• Alua Arthur, Founder of Going with Grace, Death Doula, Attorney, Adjunct Professor and Ordained Minister: Website. Instagram. Facebook. Youtube.
  4. Racism in Death Care: Confronting Bias, Ignorance & Prejudice, June 19 (The Grave Woman LLC) SEE PHOTO CAPTION FOR UPCOMING SESSION NOW BEING OFFERED
    • Course Objectives: Provide non-black funeral professionals with a brief black history lesson that highlights and explores black cultural funeral and burial practices. Dissect the unspoken grievances that black and brown families harbor against white death care professionals in today’s social climate. Address racism and grief from the perspective of black death care professionals. Confront implicit bias, ignorance and prejudice against black and brown death care professionals, and patron families. Answer questions about racism, implicit bias, and prejudice from non-black death care professionals. 
    • Instructors: Joél Simone Anthony, Licensed Funeral Director and Sacred Death & Grief Practitioner: Website. Youtube. Instagram. Facebook. Anita Grant, funeral director, national board exam coach, behavioral health expert. Facebook. Instagram.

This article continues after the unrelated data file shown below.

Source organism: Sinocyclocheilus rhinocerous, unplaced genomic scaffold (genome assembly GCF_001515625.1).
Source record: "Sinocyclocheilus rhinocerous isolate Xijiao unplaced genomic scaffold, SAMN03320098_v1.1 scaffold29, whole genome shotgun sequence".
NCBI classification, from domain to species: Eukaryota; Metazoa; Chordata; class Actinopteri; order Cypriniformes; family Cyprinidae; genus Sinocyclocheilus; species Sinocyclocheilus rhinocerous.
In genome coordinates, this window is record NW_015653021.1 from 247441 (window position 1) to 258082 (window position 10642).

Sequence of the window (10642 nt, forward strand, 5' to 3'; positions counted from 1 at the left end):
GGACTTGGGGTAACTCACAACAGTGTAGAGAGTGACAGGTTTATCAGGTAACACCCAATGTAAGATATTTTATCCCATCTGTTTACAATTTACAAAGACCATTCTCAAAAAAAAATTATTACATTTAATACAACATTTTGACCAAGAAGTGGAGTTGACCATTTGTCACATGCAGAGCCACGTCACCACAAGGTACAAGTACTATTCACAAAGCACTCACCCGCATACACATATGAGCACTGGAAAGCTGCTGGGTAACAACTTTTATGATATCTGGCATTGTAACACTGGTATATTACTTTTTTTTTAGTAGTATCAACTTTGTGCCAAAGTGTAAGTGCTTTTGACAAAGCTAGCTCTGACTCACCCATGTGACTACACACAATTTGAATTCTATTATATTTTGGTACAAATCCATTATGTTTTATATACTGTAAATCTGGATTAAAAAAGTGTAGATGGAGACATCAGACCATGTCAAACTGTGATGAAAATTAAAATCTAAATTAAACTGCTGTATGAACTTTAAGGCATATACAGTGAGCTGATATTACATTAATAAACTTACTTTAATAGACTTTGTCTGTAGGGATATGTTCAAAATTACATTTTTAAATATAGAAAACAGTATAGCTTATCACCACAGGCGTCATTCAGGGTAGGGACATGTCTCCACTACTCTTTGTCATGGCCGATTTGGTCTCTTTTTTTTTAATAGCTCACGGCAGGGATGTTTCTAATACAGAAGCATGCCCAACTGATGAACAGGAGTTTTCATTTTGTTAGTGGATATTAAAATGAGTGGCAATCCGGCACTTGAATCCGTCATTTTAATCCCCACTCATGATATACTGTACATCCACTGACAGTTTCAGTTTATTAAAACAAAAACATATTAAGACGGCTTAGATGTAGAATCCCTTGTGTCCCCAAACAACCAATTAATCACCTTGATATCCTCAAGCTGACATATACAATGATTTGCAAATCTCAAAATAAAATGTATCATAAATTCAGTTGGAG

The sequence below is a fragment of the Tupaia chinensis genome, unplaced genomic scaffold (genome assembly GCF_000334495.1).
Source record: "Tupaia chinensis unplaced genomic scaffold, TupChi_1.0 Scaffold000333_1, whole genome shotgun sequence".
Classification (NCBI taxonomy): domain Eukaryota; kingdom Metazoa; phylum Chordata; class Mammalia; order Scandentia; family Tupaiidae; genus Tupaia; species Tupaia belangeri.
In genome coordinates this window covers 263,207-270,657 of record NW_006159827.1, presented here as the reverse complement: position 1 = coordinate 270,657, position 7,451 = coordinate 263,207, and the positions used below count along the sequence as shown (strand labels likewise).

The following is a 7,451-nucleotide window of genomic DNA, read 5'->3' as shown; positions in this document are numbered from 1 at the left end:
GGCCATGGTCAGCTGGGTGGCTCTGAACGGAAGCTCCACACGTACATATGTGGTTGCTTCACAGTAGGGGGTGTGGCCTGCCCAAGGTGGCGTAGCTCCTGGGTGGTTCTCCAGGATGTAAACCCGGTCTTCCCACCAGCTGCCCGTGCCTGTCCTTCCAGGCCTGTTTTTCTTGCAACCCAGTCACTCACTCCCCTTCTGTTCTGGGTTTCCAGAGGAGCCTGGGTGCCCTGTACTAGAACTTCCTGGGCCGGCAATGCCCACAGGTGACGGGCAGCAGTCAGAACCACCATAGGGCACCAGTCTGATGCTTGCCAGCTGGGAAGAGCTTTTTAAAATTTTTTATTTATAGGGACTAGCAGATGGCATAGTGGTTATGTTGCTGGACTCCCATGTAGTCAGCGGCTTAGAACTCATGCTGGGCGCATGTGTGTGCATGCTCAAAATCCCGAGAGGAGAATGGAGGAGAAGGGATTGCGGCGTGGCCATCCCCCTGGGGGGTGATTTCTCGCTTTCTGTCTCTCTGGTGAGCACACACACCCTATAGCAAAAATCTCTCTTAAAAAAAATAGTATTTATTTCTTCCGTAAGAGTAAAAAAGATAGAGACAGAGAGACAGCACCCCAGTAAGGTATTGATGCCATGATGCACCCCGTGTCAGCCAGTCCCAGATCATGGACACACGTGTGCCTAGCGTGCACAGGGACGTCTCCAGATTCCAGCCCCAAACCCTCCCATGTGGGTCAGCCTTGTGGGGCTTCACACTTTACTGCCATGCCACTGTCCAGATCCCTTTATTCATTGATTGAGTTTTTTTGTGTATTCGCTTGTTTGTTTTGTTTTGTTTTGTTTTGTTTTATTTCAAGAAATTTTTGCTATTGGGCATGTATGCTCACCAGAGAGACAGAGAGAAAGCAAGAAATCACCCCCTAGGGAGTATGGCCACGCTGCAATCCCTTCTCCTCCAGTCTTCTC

5. Decolonizing Death & Moving Forward with Community Education, June 18 (National Home Funeral Alliance)
    • Join us for a conversation about black funerals in America with a hope to understand the different values, needs and cultural practices that are alive in our communities today. We will ask hard questions about racism and equity and how our awareness of these realities effect our advocacy work and the strength of our social justice movements.  
    • Presenter Dr. Kami Fletcher is an Associate Professor of History, Albright College [areas of expertise: Death & Dying, African American Cemeteries, Black Undertakers, the Southern Plantation, Women’s Studies, 19th and 20th Century U.S. history]. Co-editor of Till Death Do Us Part: American Ethnic Cemeteries as Borders Uncrossed. Currently, Dr. Fletcher is working on a second volume, Grave History: Death, Race & Gender in Southern Cemeteries from the Antebellum to the Post-Civil Rights Era. Website. Twitter. President of the Collective for Radical Death Studies.
  6. Dose of Togetherness: Death & Dying in the Black Community, June 19 (Reimagine)
    • Reimagine’s Senior Director of Development, Stephanie Rivers, alongside Latoya Cooper, CEO of Music Meets the Boardroom, for a discussion on the black experience with death and dying in a time of social unrest and COVID-19.

Other Death Awareness Anti-Racism Resources

There are many excellent compilations and tools circulating to deepen understanding and awareness of anti-Black racism in the U.S. Here I list only those directed to or created by those working in deathcare and death awareness that came my way via the presentations above.

6 Comments on “Black Leaders Speak Out on Racism in Death and Deathcare